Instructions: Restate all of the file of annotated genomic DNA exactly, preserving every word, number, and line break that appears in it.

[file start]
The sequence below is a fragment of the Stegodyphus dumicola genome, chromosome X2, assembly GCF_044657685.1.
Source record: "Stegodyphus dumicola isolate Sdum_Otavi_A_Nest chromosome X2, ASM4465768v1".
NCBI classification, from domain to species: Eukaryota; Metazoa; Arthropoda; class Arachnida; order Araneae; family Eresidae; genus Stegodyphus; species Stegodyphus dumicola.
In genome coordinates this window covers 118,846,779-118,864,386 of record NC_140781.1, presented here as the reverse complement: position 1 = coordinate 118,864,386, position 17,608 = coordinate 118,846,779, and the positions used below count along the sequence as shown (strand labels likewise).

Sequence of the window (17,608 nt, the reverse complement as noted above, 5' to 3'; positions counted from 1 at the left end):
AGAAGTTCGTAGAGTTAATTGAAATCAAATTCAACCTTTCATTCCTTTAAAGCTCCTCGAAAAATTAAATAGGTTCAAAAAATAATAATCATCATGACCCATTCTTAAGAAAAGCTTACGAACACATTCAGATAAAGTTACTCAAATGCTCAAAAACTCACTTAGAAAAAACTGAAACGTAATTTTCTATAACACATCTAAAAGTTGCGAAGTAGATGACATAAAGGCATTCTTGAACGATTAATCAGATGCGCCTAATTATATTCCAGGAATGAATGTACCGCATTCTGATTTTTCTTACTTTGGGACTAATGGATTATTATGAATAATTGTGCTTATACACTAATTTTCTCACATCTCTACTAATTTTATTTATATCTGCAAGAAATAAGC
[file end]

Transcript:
The sequence below is a fragment of the Stegodyphus dumicola genome, chromosome X2, assembly GCF_044657685.1.
Source record: "Stegodyphus dumicola isolate Sdum_Otavi_A_Nest chromosome X2, ASM4465768v1".
NCBI classification, from domain to species: Eukaryota; Metazoa; Arthropoda; class Arachnida; order Araneae; family Eresidae; genus Stegodyphus; species Stegodyphus dumicola.
In genome coordinates this window covers 118,846,779-118,864,386 of record NC_140781.1, presented here as the reverse complement: position 1 = coordinate 118,864,386, position 17,608 = coordinate 118,846,779, and the positions used below count along the sequence as shown (strand labels likewise).

Sequence of the window (17,608 nt, the reverse complement as noted above, 5' to 3'; positions counted from 1 at the left end):
AGAAGTTCGTAGAGTTAATTGAAATCAAATTCAACCTTTCATTCCTTTAAAGCTCCTCGAAAAATTAAATAGGTTCAAAAAATAATAATCATCATGACCCATTCTTAAGAAAAGCTTACGAACACATTCAGATAAAGTTACTCAAATGCTCAAAAACTCACTTAGAAAAAACTGAAACGTAATTTTCTATAACACATCTAAAAGTTGCGAAGTAGATGACATAAAGGCATTCTTGAACGATTAATCAGATGCGCCTAATTATATTCCAGGAATGAATGTACCGCATTCTGATTTTTCTTACTTTGGGACTAATGGATTATTATGAATAATTGTGCTTATACACTAATTTTCTCACATCTCTACTAATTTTATTTATATCTGCAAGAAATAAGC